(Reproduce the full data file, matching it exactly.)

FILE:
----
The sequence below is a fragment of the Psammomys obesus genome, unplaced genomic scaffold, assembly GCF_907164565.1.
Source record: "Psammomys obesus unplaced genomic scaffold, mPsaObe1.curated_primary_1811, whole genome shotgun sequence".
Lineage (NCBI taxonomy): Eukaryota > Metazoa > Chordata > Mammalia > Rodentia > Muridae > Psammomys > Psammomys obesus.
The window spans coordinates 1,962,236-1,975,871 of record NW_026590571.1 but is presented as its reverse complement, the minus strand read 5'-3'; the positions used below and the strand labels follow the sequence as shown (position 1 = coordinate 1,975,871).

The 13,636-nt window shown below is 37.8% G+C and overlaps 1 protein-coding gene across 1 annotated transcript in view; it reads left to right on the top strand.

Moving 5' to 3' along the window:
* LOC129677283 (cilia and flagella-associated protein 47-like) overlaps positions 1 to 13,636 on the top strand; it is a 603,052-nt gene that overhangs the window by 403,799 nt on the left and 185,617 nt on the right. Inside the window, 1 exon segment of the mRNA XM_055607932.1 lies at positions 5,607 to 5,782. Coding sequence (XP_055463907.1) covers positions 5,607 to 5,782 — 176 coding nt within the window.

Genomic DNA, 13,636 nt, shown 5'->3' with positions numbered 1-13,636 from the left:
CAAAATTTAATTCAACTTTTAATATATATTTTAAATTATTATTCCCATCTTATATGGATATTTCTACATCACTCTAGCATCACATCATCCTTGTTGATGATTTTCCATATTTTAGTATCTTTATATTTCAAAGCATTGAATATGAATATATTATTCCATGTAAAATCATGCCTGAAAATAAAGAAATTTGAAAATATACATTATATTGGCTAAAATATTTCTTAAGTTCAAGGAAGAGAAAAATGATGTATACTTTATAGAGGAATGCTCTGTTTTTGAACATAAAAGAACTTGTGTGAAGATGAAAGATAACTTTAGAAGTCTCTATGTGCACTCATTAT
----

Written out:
The sequence below is a fragment of the Psammomys obesus genome, unplaced genomic scaffold, assembly GCF_907164565.1.
Source record: "Psammomys obesus unplaced genomic scaffold, mPsaObe1.curated_primary_1811, whole genome shotgun sequence".
Lineage (NCBI taxonomy): Eukaryota > Metazoa > Chordata > Mammalia > Rodentia > Muridae > Psammomys > Psammomys obesus.
The window spans coordinates 1,962,236-1,975,871 of record NW_026590571.1 but is presented as its reverse complement, the minus strand read 5'-3'; the positions used below and the strand labels follow the sequence as shown (position 1 = coordinate 1,975,871).

The 13,636-nt window shown below is 37.8% G+C and overlaps 1 protein-coding gene across 1 annotated transcript in view; it reads left to right on the top strand.

Moving 5' to 3' along the window:
* LOC129677283 (cilia and flagella-associated protein 47-like) overlaps positions 1 to 13,636 on the top strand; it is a 603,052-nt gene that overhangs the window by 403,799 nt on the left and 185,617 nt on the right. Inside the window, 1 exon segment of the mRNA XM_055607932.1 lies at positions 5,607 to 5,782. Coding sequence (XP_055463907.1) covers positions 5,607 to 5,782 — 176 coding nt within the window.

Genomic DNA, 13,636 nt, shown 5'->3' with positions numbered 1-13,636 from the left:
CAAAATTTAATTCAACTTTTAATATATATTTTAAATTATTATTCCCATCTTATATGGATATTTCTACATCACTCTAGCATCACATCATCCTTGTTGATGATTTTCCATATTTTAGTATCTTTATATTTCAAAGCATTGAATATGAATATATTATTCCATGTAAAATCATGCCTGAAAATAAAGAAATTTGAAAATATACATTATATTGGCTAAAATATTTCTTAAGTTCAAGGAAGAGAAAAATGATGTATACTTTATAGAGGAATGCTCTGTTTTTGAACATAAAAGAACTTGTGTGAAGATGAAAGATAACTTTAGAAGTCTCTATGTGCACTCATTAT